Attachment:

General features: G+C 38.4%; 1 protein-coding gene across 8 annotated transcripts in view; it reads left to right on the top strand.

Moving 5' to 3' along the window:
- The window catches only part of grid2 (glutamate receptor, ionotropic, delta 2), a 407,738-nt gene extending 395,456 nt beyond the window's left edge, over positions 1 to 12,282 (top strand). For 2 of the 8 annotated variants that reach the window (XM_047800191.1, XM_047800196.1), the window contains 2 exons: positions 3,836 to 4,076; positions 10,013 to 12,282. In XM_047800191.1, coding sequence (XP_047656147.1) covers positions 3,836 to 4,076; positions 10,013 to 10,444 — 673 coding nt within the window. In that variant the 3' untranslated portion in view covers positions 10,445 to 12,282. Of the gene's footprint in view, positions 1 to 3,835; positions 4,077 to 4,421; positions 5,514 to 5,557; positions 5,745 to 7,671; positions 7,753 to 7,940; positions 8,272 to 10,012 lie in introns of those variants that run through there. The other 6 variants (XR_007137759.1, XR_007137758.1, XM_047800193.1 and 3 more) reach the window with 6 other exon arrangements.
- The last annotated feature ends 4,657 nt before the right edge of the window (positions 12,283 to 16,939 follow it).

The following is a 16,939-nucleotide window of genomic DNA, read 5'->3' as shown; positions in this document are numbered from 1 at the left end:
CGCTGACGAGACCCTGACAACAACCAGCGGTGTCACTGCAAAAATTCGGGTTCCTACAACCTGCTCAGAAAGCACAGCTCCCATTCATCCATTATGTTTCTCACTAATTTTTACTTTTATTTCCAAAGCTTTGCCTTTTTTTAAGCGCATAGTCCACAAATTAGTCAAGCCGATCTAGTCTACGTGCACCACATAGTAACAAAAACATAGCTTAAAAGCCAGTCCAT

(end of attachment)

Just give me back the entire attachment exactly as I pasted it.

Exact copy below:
General features: G+C 38.4%; 1 protein-coding gene across 8 annotated transcripts in view; it reads left to right on the top strand.

Moving 5' to 3' along the window:
- The window catches only part of grid2 (glutamate receptor, ionotropic, delta 2), a 407,738-nt gene extending 395,456 nt beyond the window's left edge, over positions 1 to 12,282 (top strand). For 2 of the 8 annotated variants that reach the window (XM_047800191.1, XM_047800196.1), the window contains 2 exons: positions 3,836 to 4,076; positions 10,013 to 12,282. In XM_047800191.1, coding sequence (XP_047656147.1) covers positions 3,836 to 4,076; positions 10,013 to 10,444 — 673 coding nt within the window. In that variant the 3' untranslated portion in view covers positions 10,445 to 12,282. Of the gene's footprint in view, positions 1 to 3,835; positions 4,077 to 4,421; positions 5,514 to 5,557; positions 5,745 to 7,671; positions 7,753 to 7,940; positions 8,272 to 10,012 lie in introns of those variants that run through there. The other 6 variants (XR_007137759.1, XR_007137758.1, XM_047800193.1 and 3 more) reach the window with 6 other exon arrangements.
- The last annotated feature ends 4,657 nt before the right edge of the window (positions 12,283 to 16,939 follow it).

The following is a 16,939-nucleotide window of genomic DNA, read 5'->3' as shown; positions in this document are numbered from 1 at the left end:
CGCTGACGAGACCCTGACAACAACCAGCGGTGTCACTGCAAAAATTCGGGTTCCTACAACCTGCTCAGAAAGCACAGCTCCCATTCATCCATTATGTTTCTCACTAATTTTTACTTTTATTTCCAAAGCTTTGCCTTTTTTTAAGCGCATAGTCCACAAATTAGTCAAGCCGATCTAGTCTACGTGCACCACATAGTAACAAAAACATAGCTTAAAAGCCAGTCCAT